Execution on certain judgments prohibited.
1. After the expiration of a period of two years from the date of entry of judgment, ․ a judgment entered in any of the following actions shall be null and void, all liens shall be extinguished, and no execution shall be issued except as a setoff or counterclaim:
a. (1) For a real estate mortgage ․ executed prior to July 1, 2009, an action for the foreclosure of the real estate mortgage․
Iowa Code § 615.1 (2013). Section 615.1, however, is qualified by Iowa Code section 654.17. Section 654.17 provides, in relevant part:
Recision of foreclosure.
1. At any time prior to the recording of the sheriff's deed, and before the mortgagee's rights become unenforceable by operation of the statute of limitations, the judgment creditor ․ may rescind the foreclosure action by filing a notice of recision with the clerk of court․
2. Upon the filing of the notice of recision, the mortgage loan shall be enforceable according to the original terms of the mortgage loan and the rights of all persons with an interest in the property may be enforced as if the foreclosure had not been filed.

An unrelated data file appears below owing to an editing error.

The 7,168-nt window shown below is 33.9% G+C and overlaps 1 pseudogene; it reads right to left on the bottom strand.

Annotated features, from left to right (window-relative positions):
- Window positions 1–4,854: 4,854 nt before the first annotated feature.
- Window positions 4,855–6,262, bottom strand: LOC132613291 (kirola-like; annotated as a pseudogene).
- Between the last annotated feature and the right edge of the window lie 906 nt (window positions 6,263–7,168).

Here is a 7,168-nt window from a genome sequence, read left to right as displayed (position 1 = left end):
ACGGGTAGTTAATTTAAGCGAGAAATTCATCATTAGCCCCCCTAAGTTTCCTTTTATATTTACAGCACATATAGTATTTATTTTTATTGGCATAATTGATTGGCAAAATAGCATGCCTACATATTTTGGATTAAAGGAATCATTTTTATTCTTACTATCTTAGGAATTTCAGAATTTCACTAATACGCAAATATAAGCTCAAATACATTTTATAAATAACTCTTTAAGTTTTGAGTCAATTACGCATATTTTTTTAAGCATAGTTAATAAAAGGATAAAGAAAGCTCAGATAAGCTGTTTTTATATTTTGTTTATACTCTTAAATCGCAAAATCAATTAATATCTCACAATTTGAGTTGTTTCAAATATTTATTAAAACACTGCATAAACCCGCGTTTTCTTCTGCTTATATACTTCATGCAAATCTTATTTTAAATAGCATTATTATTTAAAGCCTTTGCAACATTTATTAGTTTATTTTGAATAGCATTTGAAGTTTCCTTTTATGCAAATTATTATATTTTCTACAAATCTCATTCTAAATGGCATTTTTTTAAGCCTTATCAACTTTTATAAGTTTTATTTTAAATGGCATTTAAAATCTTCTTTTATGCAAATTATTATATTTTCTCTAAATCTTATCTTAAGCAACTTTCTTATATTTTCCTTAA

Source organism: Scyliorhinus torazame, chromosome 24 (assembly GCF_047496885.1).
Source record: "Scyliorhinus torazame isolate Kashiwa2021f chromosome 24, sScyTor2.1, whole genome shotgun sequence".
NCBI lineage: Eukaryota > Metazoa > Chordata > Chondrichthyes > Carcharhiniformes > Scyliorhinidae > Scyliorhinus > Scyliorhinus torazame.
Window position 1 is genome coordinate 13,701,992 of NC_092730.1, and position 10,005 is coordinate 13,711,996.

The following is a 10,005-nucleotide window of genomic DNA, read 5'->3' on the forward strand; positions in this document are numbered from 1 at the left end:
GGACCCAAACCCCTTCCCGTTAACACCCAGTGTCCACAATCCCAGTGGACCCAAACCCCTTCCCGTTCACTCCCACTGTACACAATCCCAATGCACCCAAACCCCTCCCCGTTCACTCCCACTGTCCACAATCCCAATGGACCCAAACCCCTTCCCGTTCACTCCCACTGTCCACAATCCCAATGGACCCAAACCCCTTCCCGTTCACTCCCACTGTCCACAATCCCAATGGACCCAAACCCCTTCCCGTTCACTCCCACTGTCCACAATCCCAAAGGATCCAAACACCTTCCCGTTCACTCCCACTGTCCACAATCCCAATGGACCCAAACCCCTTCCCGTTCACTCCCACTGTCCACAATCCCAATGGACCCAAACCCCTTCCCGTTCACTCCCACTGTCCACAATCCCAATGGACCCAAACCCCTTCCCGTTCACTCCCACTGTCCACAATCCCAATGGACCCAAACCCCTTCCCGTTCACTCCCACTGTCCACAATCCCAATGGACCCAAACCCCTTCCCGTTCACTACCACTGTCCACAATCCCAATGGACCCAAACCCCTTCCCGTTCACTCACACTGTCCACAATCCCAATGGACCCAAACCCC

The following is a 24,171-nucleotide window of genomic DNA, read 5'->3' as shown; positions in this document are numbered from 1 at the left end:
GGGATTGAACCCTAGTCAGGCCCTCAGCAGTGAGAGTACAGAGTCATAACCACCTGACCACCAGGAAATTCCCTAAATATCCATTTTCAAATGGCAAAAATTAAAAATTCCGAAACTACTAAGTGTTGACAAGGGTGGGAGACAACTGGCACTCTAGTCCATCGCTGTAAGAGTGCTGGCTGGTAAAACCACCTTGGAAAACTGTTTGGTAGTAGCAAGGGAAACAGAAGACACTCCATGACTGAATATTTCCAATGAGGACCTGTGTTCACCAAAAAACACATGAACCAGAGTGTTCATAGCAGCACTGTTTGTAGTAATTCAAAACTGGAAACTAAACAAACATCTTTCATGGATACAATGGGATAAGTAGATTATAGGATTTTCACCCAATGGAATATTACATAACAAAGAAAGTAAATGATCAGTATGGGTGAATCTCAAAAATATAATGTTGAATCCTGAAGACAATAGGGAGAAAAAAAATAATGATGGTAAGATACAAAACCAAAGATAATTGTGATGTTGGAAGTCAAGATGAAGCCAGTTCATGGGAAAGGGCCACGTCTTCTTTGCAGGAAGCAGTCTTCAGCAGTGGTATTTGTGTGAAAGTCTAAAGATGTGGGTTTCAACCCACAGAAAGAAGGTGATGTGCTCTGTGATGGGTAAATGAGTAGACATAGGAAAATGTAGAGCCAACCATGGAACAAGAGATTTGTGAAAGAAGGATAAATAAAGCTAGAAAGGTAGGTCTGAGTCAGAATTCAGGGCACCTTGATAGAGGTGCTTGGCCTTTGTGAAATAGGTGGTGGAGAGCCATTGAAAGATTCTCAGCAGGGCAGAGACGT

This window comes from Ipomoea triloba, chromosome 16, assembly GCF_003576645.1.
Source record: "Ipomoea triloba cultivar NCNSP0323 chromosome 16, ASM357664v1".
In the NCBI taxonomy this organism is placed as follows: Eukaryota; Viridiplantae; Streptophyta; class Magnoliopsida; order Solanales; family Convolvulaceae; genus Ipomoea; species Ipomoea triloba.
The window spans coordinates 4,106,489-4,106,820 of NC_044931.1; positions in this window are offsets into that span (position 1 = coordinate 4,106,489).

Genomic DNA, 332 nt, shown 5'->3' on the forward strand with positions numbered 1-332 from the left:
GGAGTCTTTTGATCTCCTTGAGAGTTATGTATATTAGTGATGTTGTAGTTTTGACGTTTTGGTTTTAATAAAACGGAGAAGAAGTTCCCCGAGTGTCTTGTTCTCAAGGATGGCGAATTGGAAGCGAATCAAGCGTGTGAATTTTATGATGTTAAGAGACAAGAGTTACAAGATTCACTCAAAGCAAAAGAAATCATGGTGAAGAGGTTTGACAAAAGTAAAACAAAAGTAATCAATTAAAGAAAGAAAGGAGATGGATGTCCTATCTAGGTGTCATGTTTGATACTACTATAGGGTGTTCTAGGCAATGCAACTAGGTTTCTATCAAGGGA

Id. § 654.17.
Mortgagor Callen asserts that under Iowa Code section 615.1, “all liens” are extinguished if the mortgagee fails to execute on an underlying judgment of foreclosure within two years. Callen argues the plain meaning of “all liens” is that after the passage of two years from the date of the judgment of foreclosure, the mortgagee loses all interest in the underlying property. Callen further argues that while the mortgagee has a right to rescind a judgment of foreclosure under Iowa Code section 654.17, the right to rescind must be exercised “before the mortgagee's rights become unenforceable by operation of the statute of limitations.” Id. Callen argues that the applicable statute of limitations for rescinding a judgment of foreclosure is the two-year period provided in Iowa Code section 615.1.
Thus, according to Callen, the judgment of foreclosure obtained by the mortgagee bank in this case became null and void after the passage of two years without execution, and the bank's ability to rescind the judgment of foreclosure also expired at the same time.
The mortgagee bank responds that considered in context, the term “all liens” in Iowa Code section 615.1 means only all judgment liens related to the underlying foreclosure action. It does not bar judgment liens arising out of a second foreclosure action. The bank notes that Callen engaged in additional defaults after the original foreclosure judgment had been obtained.